Although you don’t have to run just Oracle Solaris on them, as these success stories from ResMed, Screwfix and Microsoft demonstrate. In the ResMed example, they had a return on investment within 12 months and saved an estimated $270,000 all while providing a variety of users with a highly flexible, highly secure virtual desktop environment. There are many more Sun Ray stories here.
Even better still if the Oracle users were migrated off Windows imagine the savings in licence fees!
I’m proud to have been part of the blogs.sun.com community and grow what has undoubtedly been one of the foremost blogging sites. I’m also both excited and a little nervous about the future. Not sure if I’ll continue to blog here or move elsewhere as others have done.
To misquote The Bard: “Alas poor Sun Microsystems! I knew him “.
So it’s happened. Sun is a wholly-owned subsidiary of Oracle.
Oracle announced a live event for customers, partners, press, and analysts, to take place today, on January 27th from 9am PST, to provide an Oracle + Sun strategy update.
Details on how to watch the Webcast are available on the Sun and Oracle acquisition website.
While it seems that in some respects the world has been standing still with the Oracle acquisition, there is lots of hard work being done by dedicated engineers inside and outside Sun Microsystems.
- faster start up times
- enhanced ODF 1.2 compliance
- improved MS Office compatibility and support
- over 750 bug fixes
For those of you who are really keen you can download the latest OpenOffice versions from OpenOffice.org. Note: OpenOffice Release Candidate 4 is currently being tested and will be available shortly.
One of the regular items I’m asked is what is the difference between OpenOffice and StarOffice?
They both use the same code base (at the binary level) however StarOffice is Sun’s professional distribution of OpenOffice.org (OOo) and has the following added features and benefits:
- Hot fixes, patches and updates (OOo is full installation).
- Extensions and mail/calendar functionality comes with StarOffice
Software, with OpenOffice.org you have to download each extension
- Sun warranty and indemnification.
- Committed timelines.
- 3 free warranty support calls (in retail).
- Customization, if business opportunity is big enough.
Check out to see if OpenOffice or StarOffice can help you today!
UPDATE: Thursday 5th Feb, RC 5 has just been released. Available from the same link.
UPDATE: Thursday 11th Feb, The final version has been released, with 776 bugs fixed. You can download it from the main page.
There has been lots of recent discussions about open source and how that either helps or hinders proprietary software, depending on your point of view.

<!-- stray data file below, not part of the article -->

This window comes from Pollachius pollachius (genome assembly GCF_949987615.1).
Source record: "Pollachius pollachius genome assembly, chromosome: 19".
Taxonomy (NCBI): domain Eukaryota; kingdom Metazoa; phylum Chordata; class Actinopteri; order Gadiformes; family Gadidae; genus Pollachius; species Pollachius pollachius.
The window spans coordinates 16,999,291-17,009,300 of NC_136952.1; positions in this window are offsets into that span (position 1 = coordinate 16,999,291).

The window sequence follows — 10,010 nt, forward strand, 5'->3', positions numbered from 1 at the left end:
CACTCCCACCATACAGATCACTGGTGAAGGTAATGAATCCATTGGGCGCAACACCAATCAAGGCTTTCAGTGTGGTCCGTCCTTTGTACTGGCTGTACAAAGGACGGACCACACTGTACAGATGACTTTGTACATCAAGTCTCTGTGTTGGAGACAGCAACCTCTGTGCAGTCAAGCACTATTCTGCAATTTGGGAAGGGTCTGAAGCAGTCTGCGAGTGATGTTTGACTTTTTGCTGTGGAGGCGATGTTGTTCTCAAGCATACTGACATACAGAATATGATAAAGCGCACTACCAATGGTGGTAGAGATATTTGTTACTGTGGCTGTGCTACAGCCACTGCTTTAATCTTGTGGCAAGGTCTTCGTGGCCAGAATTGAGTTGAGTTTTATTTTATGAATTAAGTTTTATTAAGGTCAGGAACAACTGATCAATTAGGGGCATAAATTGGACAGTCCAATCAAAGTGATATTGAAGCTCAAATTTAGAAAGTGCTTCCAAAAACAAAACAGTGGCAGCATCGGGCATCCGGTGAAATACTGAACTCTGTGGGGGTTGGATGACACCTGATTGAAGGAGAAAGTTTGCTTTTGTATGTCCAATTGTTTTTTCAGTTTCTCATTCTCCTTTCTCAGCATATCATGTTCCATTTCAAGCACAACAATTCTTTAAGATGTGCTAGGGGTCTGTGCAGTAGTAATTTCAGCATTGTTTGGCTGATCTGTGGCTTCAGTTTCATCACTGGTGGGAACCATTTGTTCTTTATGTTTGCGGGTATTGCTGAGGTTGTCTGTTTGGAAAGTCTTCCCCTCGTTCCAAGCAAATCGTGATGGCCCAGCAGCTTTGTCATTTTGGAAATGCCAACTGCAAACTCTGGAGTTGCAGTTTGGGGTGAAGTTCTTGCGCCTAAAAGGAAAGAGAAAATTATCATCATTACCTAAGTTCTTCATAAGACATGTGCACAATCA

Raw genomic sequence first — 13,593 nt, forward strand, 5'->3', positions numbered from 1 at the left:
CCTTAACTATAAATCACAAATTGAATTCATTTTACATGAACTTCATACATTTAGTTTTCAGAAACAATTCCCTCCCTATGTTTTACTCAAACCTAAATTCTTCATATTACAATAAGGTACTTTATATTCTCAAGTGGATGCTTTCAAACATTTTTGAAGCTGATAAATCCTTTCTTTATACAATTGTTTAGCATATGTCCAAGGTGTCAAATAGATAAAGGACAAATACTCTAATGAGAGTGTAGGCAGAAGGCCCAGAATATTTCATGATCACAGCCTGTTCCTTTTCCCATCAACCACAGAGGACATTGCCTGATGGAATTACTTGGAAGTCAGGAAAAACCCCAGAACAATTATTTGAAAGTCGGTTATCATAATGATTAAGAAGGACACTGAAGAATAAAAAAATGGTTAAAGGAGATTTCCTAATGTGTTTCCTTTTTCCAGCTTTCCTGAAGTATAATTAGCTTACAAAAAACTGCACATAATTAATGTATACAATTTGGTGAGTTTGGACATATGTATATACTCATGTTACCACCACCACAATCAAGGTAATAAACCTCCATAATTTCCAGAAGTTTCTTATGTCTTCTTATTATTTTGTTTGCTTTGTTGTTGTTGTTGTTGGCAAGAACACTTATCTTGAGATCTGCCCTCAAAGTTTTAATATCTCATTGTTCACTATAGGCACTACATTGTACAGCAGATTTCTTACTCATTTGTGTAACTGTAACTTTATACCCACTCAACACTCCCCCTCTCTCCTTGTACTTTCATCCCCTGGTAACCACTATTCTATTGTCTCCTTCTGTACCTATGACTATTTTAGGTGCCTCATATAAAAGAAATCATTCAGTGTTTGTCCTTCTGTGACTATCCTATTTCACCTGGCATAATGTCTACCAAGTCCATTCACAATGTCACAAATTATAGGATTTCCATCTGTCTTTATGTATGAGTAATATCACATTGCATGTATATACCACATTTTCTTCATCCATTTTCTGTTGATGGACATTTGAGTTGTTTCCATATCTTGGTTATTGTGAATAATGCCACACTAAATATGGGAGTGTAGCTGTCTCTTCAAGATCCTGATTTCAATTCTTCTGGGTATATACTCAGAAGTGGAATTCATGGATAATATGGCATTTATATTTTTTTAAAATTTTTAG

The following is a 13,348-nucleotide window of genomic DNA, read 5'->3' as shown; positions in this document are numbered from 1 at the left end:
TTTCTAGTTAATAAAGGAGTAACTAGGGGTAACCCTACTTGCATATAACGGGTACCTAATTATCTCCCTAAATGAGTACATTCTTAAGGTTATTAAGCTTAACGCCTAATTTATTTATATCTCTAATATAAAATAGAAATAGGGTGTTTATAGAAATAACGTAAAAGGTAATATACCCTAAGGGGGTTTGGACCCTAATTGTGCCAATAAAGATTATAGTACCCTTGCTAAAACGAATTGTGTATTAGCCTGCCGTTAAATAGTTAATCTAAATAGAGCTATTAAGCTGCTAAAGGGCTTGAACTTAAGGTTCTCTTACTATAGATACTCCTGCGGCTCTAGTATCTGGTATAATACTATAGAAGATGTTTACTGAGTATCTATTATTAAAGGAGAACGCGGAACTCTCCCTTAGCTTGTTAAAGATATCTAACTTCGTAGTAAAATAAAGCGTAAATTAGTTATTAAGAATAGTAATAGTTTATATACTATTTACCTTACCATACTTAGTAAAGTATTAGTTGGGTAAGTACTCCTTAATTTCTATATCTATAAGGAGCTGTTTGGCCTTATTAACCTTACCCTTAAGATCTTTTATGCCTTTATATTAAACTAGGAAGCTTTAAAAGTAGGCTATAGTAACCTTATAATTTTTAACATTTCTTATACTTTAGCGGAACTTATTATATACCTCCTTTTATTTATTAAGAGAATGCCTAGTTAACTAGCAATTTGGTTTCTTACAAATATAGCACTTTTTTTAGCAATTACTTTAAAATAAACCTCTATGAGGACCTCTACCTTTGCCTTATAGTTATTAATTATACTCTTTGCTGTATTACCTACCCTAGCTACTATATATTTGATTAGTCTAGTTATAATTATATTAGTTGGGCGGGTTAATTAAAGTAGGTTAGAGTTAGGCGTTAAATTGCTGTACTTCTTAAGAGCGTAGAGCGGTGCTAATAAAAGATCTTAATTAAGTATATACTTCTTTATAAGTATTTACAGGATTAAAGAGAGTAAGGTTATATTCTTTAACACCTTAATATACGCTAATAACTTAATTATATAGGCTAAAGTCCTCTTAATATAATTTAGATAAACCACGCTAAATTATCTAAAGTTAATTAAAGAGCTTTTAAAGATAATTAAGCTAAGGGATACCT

Open Source Software (OSS) is starting to gain more momentum:
- Firefox has almost 25% market share in December, 440 million downloads of Firefox 3.5
- OpenOffice has over 100 million downloads since launching version 3.0
Most folks may think they are open source users and contributing, but to download and use is not contributing, you must actively test and supply bug information with repeatable test cases. I know from experience that trying to narrow down and confirm bugs takes time and effort, especially when you need to remove all plugins and extensions to test the base program then add back on or having to search for the exact nightly build that caused the issue/bug regression.
Similarly a lot of the proprietary software world also thinks they are open source friendly but in reality only support Firefox 2.0 and in one bad case I know only on Windows!
Granted a lot of proprietary vendors code only for IE (and old IE at that) and MSOffice, given it’s large business use. However to ignore or pretend to be OSS friendly is a bad way to do business. Others think so too. At best it’s naive, at worst it’s lazy. I’ve seen plenty of code that either hard code specific browser rules or manually attribute document states in code.
It might be a quick way to get code out the door, but it’s not future proofing the code longevity. Although it probably does mean fat upgrade fees and unhappy customers.
The next big wave is making applications and tools available to a
variety of devices, not just computers but PDAs, iPhones, iTablets, eBooks and
anything that can connect via wifi. So while the luddites are making
code for IE and MS Office they’re missing a big growth sector and
making more work for themselves in the long run.
The best way for software developers (both open and closed source) to make sure their software works with a variety of browsers or other OSS is to download and test development builds. Most OSS sites have easy to find info on development builds and how to contribute:
It might take some initial effort to get up to speed, but that effort should save time and user frustration if your application suddenly breaks with a new release of software.